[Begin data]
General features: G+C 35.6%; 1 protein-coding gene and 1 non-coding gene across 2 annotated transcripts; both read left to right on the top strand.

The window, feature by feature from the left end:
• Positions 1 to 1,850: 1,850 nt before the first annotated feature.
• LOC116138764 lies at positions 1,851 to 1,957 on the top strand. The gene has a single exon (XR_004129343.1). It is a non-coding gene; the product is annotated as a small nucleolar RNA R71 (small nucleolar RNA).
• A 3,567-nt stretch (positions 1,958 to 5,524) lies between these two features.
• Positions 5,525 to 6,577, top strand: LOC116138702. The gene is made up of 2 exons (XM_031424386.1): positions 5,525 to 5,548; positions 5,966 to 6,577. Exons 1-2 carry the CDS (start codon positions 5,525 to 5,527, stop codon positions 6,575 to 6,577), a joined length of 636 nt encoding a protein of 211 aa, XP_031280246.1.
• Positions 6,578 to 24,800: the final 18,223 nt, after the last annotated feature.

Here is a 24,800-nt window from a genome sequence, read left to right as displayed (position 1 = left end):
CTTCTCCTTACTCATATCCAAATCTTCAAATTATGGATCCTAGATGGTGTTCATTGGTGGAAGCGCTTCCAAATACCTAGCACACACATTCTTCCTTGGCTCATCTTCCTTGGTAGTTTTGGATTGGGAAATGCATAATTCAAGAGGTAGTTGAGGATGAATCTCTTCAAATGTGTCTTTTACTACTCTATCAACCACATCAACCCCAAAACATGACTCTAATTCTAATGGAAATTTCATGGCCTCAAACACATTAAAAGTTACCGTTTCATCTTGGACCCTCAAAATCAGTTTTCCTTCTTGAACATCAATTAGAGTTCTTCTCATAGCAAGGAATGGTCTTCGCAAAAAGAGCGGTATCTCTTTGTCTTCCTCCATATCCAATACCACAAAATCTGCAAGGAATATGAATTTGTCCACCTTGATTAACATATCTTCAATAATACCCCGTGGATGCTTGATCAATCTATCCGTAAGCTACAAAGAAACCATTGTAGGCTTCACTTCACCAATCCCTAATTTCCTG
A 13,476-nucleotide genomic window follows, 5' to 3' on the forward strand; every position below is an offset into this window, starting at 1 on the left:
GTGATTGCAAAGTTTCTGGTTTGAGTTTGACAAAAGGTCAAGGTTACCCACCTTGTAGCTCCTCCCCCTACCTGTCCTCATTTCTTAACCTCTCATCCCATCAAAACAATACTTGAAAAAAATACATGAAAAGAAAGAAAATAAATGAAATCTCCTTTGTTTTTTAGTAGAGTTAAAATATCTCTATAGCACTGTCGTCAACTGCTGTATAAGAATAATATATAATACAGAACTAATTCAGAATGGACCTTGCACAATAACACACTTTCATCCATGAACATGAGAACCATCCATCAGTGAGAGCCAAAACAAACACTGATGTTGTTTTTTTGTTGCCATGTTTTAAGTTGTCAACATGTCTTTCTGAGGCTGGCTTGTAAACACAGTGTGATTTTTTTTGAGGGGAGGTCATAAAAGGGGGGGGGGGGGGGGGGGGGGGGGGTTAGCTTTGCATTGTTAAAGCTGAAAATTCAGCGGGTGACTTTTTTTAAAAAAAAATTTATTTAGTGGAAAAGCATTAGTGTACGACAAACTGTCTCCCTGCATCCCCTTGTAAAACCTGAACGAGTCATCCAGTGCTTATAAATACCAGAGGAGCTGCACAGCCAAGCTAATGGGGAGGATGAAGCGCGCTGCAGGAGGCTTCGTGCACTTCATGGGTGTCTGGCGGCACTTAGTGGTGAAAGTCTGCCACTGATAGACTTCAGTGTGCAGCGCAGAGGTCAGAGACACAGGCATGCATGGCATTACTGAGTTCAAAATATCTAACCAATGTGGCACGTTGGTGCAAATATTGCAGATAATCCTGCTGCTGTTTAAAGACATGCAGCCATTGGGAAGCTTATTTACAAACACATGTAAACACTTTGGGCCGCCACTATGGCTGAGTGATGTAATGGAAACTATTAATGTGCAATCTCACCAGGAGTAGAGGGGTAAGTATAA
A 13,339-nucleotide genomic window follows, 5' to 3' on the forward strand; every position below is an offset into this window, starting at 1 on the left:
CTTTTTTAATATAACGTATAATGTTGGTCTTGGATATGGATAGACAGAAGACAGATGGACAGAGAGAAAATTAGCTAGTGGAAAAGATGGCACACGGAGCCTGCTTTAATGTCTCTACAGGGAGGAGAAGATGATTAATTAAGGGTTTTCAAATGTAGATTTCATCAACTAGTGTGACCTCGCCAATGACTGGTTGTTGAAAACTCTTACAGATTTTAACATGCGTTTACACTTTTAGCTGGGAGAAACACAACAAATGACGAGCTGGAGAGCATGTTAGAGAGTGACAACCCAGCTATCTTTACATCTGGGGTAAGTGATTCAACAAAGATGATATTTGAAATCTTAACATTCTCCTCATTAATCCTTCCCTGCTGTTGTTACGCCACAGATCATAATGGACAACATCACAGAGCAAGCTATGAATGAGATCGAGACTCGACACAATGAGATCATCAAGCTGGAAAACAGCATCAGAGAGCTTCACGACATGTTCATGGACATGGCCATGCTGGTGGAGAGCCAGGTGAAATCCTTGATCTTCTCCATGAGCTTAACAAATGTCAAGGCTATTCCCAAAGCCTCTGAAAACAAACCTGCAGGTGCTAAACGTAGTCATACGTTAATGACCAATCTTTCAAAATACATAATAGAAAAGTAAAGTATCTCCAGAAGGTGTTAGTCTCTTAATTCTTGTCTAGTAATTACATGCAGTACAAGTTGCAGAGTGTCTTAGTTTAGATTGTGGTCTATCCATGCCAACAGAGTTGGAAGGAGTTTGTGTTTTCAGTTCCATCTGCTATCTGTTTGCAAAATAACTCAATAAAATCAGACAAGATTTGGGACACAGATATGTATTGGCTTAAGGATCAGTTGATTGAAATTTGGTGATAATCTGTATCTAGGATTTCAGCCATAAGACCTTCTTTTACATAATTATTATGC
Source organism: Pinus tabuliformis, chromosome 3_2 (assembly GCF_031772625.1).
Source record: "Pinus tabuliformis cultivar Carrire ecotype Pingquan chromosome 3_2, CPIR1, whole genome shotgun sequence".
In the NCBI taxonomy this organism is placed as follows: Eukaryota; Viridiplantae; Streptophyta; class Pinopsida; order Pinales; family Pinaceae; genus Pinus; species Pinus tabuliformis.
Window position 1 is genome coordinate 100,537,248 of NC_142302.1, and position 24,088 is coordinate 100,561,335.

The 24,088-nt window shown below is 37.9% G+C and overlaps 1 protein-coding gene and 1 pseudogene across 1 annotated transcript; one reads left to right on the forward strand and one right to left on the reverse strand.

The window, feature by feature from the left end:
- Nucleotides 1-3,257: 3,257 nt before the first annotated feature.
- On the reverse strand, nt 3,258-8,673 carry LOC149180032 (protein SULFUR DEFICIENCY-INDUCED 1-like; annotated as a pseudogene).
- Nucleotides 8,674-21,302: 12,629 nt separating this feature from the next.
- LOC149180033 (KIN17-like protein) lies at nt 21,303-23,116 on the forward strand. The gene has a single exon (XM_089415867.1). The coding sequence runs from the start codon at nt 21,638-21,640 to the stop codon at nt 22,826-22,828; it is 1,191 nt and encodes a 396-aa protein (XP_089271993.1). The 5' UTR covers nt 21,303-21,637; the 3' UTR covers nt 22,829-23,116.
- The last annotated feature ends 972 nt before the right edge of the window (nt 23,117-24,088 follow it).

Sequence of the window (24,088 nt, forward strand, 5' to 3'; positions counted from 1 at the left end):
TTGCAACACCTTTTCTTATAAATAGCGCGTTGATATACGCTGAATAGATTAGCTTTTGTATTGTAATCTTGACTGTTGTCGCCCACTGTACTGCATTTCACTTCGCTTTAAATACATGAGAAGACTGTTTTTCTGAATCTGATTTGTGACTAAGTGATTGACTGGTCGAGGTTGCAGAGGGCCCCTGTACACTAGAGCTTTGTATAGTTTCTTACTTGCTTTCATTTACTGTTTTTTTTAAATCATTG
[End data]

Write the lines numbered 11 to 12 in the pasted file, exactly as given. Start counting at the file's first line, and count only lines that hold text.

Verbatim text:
GTGATTGCAAAGTTTCTGGTTTGAGTTTGACAAAAGGTCAAGGTTACCCACCTTGTAGCTCCTCCCCCTACCTGTCCTCATTTCTTAACCTCTCATCCCATCAAAACAATACTTGAAAAAAATACATGAAAAGAAAGAAAATAAATGAAATCTCCTTTGTTTTTTAGTAGAGTTAAAATATCTCTATAGCACTGTCGTCAACTGCTGTATAAGAATAATATATAATACAGAACTAATTCAGAATGGACCTTGCACAATAACACACTTTCATCCATGAACATGAGAACCATCCATCAGTGAGAGCCAAAACAAACACTGATGTTGTTTTTTTGTTGCCATGTTTTAAGTTGTCAACATGTCTTTCTGAGGCTGGCTTGTAAACACAGTGTGATTTTTTTTGAGGGGAGGTCATAAAAGGGGGGGGGGGGGGGGGGGGGGGGGGTTAGCTTTGCATTGTTAAAGCTGAAAATTCAGCGGGTGACTTTTTTTAAAAAAAAATTTATTTAGTGGAAAAGCATTAGTGTACGACAAACTGTCTCCCTGCATCCCCTTGTAAAACCTGAACGAGTCATCCAGTGCTTATAAATACCAGAGGAGCTGCACAGCCAAGCTAATGGGGAGGATGAAGCGCGCTGCAGGAGGCTTCGTGCACTTCATGGGTGTCTGGCGGCACTTAGTGGTGAAAGTCTGCCACTGATAGACTTCAGTGTGCAGCGCAGAGGTCAGAGACACAGGCATGCATGGCATTACTGAGTTCAAAATATCTAACCAATGTGGCACGTTGGTGCAAATATTGCAGATAATCCTGCTGCTGTTTAAAGACATGCAGCCATTGGGAAGCTTATTTACAAACACATGTAAACACTTTGGGCCGCCACTATGGCTGAGTGATGTAATGGAAACTATTAATGTGCAATCTCACCAGGAGTAGAGGGGTAAGTATAA
A 13,339-nucleotide genomic window follows, 5' to 3' on the forward strand; every position below is an offset into this window, starting at 1 on the left: